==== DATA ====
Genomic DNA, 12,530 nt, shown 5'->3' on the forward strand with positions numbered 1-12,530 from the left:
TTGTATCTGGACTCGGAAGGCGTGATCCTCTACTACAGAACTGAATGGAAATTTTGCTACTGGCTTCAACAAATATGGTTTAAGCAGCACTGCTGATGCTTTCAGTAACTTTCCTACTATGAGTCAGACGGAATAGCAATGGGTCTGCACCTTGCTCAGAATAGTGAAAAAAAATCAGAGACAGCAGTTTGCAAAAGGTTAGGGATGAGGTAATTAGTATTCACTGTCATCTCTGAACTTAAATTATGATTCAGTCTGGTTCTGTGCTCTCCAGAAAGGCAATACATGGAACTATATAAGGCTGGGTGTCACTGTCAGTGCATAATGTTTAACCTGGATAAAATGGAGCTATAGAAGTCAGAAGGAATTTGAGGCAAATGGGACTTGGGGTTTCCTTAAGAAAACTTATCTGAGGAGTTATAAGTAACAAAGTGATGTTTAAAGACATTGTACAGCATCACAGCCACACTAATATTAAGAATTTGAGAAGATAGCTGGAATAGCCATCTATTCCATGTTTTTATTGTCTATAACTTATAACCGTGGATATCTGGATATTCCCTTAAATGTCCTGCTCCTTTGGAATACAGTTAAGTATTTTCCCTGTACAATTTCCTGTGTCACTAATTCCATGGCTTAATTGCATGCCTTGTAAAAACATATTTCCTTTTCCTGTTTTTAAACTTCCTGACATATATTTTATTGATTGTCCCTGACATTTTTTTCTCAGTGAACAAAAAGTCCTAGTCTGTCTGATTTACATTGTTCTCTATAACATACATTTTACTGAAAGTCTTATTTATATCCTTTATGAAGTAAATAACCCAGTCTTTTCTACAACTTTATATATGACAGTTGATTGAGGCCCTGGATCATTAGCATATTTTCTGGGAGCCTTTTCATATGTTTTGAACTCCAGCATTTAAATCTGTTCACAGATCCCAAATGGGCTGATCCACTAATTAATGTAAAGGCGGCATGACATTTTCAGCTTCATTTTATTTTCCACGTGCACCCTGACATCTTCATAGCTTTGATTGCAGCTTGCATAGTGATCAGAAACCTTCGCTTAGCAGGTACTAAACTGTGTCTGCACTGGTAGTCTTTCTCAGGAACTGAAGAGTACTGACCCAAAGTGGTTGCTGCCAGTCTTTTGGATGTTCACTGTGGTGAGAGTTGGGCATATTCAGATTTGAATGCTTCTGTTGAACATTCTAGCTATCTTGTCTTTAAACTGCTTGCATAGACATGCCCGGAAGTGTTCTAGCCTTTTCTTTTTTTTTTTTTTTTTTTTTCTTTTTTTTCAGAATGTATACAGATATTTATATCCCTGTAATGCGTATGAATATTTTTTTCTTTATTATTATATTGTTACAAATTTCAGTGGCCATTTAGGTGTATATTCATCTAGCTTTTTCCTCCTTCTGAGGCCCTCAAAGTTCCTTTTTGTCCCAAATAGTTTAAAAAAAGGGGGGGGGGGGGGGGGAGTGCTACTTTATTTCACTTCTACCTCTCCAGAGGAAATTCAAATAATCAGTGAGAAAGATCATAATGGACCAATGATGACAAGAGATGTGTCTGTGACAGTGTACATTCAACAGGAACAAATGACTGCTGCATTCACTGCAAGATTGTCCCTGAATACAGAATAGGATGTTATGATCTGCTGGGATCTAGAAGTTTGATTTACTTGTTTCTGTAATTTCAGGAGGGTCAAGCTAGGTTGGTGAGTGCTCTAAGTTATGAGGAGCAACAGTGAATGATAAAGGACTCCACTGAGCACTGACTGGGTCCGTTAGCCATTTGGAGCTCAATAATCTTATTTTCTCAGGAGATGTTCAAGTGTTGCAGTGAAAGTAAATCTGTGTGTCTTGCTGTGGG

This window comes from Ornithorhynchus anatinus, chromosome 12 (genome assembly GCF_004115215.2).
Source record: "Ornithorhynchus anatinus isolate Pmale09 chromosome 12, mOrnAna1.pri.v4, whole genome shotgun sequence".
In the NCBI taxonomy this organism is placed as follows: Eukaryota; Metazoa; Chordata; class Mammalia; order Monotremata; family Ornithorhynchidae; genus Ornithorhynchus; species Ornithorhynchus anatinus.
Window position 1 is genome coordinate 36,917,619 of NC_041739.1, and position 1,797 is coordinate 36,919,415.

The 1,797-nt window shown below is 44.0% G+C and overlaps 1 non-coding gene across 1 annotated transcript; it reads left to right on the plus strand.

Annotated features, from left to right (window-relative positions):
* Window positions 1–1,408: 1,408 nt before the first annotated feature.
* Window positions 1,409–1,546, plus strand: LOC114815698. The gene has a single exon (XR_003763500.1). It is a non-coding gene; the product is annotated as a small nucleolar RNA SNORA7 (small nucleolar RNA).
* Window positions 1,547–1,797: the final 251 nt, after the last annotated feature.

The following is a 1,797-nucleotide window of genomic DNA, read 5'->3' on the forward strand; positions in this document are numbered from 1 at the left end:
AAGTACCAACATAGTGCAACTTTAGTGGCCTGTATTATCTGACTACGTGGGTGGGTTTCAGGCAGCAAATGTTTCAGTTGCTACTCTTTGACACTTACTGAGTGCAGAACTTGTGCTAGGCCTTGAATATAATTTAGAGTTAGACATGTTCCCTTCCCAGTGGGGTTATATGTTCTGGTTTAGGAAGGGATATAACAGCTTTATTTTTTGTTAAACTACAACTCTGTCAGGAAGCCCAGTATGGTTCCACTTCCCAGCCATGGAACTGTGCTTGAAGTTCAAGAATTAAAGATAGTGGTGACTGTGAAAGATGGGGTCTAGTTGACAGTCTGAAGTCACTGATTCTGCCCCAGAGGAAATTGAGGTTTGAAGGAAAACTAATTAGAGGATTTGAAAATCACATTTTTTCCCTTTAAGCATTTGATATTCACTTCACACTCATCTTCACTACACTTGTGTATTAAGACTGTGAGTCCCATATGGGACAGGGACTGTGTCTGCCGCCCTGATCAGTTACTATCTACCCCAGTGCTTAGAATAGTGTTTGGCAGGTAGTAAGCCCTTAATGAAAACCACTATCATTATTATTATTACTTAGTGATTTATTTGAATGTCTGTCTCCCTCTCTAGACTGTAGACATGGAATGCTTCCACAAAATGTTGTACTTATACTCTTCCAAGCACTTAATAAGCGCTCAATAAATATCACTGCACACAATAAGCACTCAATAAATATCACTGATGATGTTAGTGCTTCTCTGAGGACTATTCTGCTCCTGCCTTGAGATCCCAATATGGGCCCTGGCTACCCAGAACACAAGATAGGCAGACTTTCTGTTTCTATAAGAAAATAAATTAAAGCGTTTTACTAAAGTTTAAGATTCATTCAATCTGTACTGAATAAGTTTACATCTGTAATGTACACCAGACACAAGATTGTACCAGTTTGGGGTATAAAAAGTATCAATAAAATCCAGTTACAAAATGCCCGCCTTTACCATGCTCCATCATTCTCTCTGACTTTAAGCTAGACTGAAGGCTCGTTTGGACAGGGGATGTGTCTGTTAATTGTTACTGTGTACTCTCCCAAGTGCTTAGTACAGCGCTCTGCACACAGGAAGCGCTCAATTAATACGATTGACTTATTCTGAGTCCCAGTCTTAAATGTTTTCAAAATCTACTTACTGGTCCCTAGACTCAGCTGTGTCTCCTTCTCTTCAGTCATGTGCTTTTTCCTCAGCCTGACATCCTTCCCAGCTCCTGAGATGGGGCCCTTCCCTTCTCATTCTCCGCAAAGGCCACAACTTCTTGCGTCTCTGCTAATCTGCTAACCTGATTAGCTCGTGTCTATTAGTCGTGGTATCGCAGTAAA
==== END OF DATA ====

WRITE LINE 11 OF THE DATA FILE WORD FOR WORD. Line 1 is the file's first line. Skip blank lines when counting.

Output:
* Window positions 1,547–1,797: the final 251 nt, after the last annotated feature.